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Updated October 14, 2016 |
Back to School Means Renewed Debate Over Later Start Times for Students
With back to school just around the corner, the debate over when to start and end school has revved up once again.
As students begin to face the realization that their days of sleeping in are nearly over, school districts continue to debate the benefits of later start times for older students. With plenty of research to back up the idea that teens sleep on a different cycle than many schools allow, districts must once again consider the theory that later start times could mean higher student performance. Would later start times really impact how well high school students learn?
Research Supports Later Start Times
As back-to-school logistics are put into place, research on the benefits of later start times come back into play. There is plenty to choose from in that category – most showing teens that head to class later tend to perform better overall. Unfortunately, coordination of school schedules doesn’t always support allowing teens the later start.
According to a recent report at Times-Union, 40 percent of high schools in the United States start prior to 8:00 a.m. A small minority, 15 percent, start after 8:30 a.m. That minority is often the result of coordination of bus schedules, which tends to favor younger students for the later start times.
Logistics aside, research certainly seems to favor allowing older students to hit the books later. Students in the teen years require just as much sleep as younger children, according to the National Sleep Foundation. That amount can range from 8 ½ to 9 ¼ hours of sleep every night. Decades of studies support this theory, including a Stanford study in
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Updated June 19, 2017 |
What is Project-Based Learning?
Project-based learning has been highly touted by some educators as a viable option to traditional learning models. We’ll take a look at what project-based learning is and why it is getting so much attention today.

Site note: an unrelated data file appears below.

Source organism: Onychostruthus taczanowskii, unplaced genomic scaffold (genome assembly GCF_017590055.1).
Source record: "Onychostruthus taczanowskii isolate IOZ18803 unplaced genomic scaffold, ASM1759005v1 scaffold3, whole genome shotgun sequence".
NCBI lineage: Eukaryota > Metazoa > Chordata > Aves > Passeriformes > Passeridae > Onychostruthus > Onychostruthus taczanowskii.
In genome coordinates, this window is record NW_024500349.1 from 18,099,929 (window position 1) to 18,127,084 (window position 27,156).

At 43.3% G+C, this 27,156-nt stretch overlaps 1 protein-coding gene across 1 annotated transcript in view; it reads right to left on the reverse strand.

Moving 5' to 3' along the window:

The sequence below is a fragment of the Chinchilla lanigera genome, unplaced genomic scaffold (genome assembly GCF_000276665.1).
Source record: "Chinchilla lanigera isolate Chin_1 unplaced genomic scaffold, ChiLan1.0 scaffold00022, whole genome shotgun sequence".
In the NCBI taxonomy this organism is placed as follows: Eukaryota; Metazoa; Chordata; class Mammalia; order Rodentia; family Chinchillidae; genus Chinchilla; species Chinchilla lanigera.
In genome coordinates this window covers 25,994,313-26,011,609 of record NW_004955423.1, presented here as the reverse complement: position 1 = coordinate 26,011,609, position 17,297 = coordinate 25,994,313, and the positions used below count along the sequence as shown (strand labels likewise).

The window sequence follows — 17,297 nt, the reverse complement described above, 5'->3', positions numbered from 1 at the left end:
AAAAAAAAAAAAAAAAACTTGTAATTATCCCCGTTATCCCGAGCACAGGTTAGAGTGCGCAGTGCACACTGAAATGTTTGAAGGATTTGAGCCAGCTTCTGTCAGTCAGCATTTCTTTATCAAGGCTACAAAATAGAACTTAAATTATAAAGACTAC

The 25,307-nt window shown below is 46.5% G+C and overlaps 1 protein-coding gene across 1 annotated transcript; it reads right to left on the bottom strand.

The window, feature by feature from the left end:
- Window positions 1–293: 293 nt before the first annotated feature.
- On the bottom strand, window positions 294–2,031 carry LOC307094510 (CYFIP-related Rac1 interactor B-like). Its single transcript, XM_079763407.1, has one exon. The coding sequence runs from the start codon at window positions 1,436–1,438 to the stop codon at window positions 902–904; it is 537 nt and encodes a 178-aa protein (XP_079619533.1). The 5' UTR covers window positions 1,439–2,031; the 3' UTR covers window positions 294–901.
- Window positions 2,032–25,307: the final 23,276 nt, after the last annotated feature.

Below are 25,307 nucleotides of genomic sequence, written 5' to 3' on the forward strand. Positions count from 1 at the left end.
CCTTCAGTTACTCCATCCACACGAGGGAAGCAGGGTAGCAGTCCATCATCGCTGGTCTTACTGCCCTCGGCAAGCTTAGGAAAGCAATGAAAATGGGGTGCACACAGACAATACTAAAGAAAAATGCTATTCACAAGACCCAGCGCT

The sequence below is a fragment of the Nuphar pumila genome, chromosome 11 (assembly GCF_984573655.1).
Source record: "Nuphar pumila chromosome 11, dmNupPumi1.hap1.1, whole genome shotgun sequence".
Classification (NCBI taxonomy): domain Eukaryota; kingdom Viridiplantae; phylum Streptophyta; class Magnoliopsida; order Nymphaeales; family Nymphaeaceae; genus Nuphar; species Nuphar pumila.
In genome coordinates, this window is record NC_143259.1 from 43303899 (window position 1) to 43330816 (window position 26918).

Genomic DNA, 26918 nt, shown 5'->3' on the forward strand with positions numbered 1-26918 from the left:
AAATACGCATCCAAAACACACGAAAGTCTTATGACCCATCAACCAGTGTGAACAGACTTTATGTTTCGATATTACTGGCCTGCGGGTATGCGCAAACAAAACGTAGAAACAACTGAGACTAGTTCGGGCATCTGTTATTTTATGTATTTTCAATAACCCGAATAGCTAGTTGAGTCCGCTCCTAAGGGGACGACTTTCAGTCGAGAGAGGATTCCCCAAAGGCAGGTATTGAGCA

Project-based learning is a unique type of pedagogy that moves beyond the traditional “memorize and regurgitate information” approach that is commonly seen in classrooms today. Project-based learning brings relevancy and practical application to the lesson, by making students active participants, rather than mere bystanders. Although project-based learning is still used on a relatively limited basis today, there are a number of reasons why educators might want to consider incorporating this methodology into their classrooms.
A Definition of Project-Based Learning
According to the West Virginia Department of Education, project-based learning involves students coming together in groups or working individually to explore real-world problems. Through their explorations, students create presentations that sum up what they learned and their proposed solutions to those problems. Teachers in project-based learning classrooms serve as facilitators and guides, helping students find answers to questions without spoon feeding the answers directly to them.
The Edutopia website explains that project-based learning comes from the belief that students learn best by becoming active participants in the education process. The methodology involves the following:
  • Students using knowledge learned to tackle problems experienced in the real world
  • Students exercising more control over their learning environment
  • Students typically working in groups or pairs, although individual projects can also be used
  • Teachers serving as coaches to encourage student reflection and problem-solving skills
Project-based learning is similar to problem-based learning, which presents students with a real-world problem and allows them to explore possible solutions. However, in project-based learning, there is a final product
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Parenting and Learning Issues

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Parental Involvement from K-12

Learn how direct involvement in your child’s education can impact school performance. Get expert advice on how to get involved, learn why and when you need to talk to a teacher and ways to make changes on campus.


An overview of bullying in schools, laws to protect students, and the impact on education. This section provides great tips on protecting your child from being bullied or becoming a bully. Learn about the latest anti-bullying laws and see how cyber-bullying effects your child’s school performance.

Types of Learning

What type of learner is your child? Be in the know about different types of learning and which classrooms are best suited for each type. What is project-based learning? Cooperative Learning? Would your child benefit from a blended learning experience? Explore these teaching techniques and learn how they could improve your child’s performance.

Kindergarten and Elementary Issues

Weigh the pros and cons of preschool, full day kindergarten and other issues affecting our youngest learners. Learn what can be done to help your child prepare to enter school, boost confidence, and encourage reading at the grade school level.

High School Issues

Learn more about issues specific to high school students. Get an overview of high school graduation rates, college readiness, career choice and social issues impacting teenagers in public schools.